You may recall a few years back the ridiculous claim (never retracted) from NBC Universal's General Counsel Rick Cotton that if the unauthorized sharing of movies wasn't stopped, it might mean tragedy for the American corn farmer
"In the absence of movie piracy, video retailers would sell and rent more titles. Movie theatres would sell more tickets and popcorn. Corn growers would earn greater profits and buy more farm equipment."
Of course, this ignored some rather basic facts. First, corn remains a hugely successful crop for giant agribusiness, who are quite fat and happy thanks to massive government subsidies. Second, despite the rise in movie file sharing over the years, attendance at theaters continues to rise -- suggesting no decline in popcorn sales at theaters. Finally, even if people are file sharing at home, why wouldn't they eat popcorn while they watch those movies at home? Cotton never explains what it is about a downloaded film that makes it less likely to induce popcorn eating than a rented film. In fact, it seems that the corn business is pretty much immune to whatever is happening online.
However, it looks like the whole "corn-file sharing" mythical connection has made its way north in amusing and unhinged ways. Michael Geist
points us to an editorial by musician Loreena McKennitt in support of the Canadian copyright reform bill, C-32, where she claims that it's necessary to help the poor popcorn vendors at concerts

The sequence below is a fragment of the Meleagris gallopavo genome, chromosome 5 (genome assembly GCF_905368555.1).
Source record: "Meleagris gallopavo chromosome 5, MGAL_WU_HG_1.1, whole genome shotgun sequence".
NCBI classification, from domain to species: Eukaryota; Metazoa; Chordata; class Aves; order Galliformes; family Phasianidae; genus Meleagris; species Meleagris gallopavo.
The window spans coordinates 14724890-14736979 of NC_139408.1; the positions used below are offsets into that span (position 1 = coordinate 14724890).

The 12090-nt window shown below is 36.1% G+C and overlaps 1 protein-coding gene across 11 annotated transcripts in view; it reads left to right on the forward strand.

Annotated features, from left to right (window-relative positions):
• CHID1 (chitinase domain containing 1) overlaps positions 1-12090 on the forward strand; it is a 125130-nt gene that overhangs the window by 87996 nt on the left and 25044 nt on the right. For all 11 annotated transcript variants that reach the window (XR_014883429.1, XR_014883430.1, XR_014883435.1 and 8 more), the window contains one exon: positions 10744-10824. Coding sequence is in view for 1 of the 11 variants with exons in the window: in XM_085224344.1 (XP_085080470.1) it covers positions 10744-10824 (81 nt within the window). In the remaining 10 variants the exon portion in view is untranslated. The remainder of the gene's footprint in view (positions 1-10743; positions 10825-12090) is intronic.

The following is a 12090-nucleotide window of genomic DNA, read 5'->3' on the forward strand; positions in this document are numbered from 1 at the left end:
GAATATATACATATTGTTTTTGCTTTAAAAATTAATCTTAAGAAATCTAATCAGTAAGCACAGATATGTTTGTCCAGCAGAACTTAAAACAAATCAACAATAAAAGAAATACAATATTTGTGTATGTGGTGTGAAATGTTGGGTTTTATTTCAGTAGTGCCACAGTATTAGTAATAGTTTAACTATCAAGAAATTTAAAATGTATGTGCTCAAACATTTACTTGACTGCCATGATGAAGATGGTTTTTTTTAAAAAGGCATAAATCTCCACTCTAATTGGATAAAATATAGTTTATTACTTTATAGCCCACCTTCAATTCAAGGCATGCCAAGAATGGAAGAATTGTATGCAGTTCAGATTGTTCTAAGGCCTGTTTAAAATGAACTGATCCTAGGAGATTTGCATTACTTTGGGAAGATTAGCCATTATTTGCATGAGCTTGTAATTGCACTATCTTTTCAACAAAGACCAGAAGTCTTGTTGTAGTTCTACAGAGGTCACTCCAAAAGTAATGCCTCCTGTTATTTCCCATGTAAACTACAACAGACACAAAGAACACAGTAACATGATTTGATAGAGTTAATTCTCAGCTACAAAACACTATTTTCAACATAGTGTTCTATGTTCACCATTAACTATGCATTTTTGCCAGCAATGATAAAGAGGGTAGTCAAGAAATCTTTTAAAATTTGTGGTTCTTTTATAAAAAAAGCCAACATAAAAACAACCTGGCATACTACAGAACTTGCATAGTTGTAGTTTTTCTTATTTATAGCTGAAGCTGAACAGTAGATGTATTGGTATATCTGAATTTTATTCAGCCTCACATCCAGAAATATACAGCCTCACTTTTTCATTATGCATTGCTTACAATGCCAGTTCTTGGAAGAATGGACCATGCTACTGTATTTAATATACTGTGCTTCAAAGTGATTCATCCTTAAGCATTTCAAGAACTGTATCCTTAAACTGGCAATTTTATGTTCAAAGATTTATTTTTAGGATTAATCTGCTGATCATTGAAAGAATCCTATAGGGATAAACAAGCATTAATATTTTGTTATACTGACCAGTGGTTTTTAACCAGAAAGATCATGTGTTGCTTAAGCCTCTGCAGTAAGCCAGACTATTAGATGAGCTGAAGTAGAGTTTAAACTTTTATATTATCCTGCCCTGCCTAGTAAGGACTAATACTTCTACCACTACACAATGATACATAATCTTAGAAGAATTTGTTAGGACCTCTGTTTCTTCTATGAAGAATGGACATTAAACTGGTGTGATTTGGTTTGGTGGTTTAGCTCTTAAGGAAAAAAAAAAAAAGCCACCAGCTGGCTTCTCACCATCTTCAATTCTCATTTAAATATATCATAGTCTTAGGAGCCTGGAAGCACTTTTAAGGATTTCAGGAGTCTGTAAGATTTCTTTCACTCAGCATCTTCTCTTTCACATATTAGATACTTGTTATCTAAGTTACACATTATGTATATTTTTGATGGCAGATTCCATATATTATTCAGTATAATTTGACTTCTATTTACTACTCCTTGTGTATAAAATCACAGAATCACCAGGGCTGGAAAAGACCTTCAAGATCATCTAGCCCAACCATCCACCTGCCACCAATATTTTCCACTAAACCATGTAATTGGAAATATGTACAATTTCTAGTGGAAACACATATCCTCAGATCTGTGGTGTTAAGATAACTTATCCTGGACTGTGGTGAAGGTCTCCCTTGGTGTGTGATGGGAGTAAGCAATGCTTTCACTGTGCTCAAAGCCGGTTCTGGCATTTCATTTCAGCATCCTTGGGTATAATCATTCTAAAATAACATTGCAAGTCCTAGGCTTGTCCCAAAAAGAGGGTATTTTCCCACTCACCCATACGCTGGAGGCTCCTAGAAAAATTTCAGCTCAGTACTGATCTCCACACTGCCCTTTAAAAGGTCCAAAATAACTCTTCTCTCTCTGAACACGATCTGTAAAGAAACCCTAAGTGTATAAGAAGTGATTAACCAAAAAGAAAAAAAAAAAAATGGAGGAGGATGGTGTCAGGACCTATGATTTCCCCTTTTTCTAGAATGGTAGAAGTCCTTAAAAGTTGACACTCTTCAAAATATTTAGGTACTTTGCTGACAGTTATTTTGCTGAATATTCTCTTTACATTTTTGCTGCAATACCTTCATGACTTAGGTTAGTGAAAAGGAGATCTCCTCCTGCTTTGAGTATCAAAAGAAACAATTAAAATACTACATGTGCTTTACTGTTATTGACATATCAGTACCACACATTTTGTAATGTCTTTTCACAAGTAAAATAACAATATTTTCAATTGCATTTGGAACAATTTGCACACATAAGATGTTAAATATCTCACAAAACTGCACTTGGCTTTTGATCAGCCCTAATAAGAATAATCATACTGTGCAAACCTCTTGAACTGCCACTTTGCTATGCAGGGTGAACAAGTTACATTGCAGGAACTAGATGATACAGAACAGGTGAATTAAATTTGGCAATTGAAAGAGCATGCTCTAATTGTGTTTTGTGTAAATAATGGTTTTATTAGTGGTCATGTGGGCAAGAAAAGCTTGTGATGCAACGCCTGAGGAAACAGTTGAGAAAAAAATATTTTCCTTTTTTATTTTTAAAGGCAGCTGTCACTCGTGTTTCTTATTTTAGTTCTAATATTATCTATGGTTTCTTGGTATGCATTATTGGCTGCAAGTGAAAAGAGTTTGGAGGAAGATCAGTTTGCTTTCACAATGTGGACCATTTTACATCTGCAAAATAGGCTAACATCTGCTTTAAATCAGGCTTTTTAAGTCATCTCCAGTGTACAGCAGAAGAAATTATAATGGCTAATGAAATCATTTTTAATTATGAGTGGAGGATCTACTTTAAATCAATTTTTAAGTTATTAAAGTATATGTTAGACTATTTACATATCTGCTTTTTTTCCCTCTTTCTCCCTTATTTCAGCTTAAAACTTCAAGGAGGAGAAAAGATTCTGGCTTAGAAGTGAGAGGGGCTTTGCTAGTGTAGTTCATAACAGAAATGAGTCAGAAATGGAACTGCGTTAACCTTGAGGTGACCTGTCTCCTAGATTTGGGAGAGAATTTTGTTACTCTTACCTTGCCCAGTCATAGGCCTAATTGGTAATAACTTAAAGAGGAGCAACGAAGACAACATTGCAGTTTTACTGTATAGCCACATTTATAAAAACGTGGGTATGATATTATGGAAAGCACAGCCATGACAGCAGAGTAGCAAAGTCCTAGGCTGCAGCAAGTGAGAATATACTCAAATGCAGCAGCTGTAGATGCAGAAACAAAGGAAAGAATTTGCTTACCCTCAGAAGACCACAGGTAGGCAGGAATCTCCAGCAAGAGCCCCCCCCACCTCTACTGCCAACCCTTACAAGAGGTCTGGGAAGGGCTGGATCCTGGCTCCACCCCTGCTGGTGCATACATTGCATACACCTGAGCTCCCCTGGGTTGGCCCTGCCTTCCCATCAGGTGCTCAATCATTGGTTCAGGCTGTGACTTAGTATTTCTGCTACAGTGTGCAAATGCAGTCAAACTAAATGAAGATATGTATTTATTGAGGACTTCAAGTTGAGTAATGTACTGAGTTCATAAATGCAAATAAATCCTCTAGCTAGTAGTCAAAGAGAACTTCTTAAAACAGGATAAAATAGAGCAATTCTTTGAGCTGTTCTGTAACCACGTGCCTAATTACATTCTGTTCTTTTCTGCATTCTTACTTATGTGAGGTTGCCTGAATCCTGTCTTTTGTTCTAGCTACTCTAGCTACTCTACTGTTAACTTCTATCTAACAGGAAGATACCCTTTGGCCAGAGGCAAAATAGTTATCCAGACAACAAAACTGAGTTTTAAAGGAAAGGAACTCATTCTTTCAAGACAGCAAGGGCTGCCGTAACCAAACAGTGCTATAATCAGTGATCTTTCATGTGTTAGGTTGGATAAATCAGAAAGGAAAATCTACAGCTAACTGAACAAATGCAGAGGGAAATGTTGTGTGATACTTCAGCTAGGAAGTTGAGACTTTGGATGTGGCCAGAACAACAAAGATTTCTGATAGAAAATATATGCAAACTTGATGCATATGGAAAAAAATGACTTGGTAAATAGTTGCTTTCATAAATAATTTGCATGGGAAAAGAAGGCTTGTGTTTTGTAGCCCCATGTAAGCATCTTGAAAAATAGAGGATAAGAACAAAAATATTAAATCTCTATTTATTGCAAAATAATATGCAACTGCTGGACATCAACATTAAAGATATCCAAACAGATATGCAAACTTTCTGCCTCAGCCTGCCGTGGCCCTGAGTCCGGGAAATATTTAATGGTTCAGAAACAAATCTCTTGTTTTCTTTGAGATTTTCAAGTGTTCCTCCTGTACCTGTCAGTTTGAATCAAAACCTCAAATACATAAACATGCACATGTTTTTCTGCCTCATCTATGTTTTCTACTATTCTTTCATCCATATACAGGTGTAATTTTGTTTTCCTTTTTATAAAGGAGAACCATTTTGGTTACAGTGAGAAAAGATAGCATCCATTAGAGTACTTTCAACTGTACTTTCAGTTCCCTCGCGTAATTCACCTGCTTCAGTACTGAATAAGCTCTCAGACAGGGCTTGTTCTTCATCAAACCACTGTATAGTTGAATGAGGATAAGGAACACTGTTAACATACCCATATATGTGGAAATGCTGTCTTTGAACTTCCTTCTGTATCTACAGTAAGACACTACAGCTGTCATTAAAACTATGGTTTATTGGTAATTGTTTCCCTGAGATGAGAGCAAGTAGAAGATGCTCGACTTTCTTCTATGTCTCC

What does that have to do with the copyright bill? That's not at all clear. There's nothing in the copyright bill that will create more concerts that lead to more work for popcorn vendors (and, um, I've been to plenty of concerts -- and really don't recall "popcorn vendors" being at concerts). The link isn't just tenuous here, it's non-existent. McKennitt claims that the music tours are struggling these days, but that has nothing to do with copyright. Even if it's true that touring, as a whole, is struggling (and that's not what the evidence really shows), stricter copyright laws don't have any impact whatsoever. So why is she even bringing it up? She appears to be trying to get sympathy for something totally unconnected to the issue at hand.
In the opinion piece she also attacks "so-called users' rights," which shows you what she thinks of her fans. Geist responds adequately to that part of her opinion piece
, which shows a stunning disregard for her own fans and the basic purpose
of copyright law.
From there, McKennitt concludes:
Better protection of our intellectual property rights will help to change this. We can once again have a thriving creative environment where artists are paid and the communities where they live and work reap the rewards.
Huh? She never actually explains how better protection of intellectual property rights gets more people to pay or helps anyone. Hell, if we're using McKennitt logic, what about the poor popcorn vendor who no longer can go to concerts because he now spends the money he would have used for concerts on CDs, since he can no longer download for free? Of course, as McKennitt knows (she runs her own record label), the money from music sales mostly goes to the labels, not the artists. So, in that scenario, the artist is making a lot less. Of course, there are lots of other factors, but remember, we're using McKennitt logic. In that world, it seems empirically proven that passing such a law that magically makes popcorn vendors buy CDs actually harms musicians. Uh oh...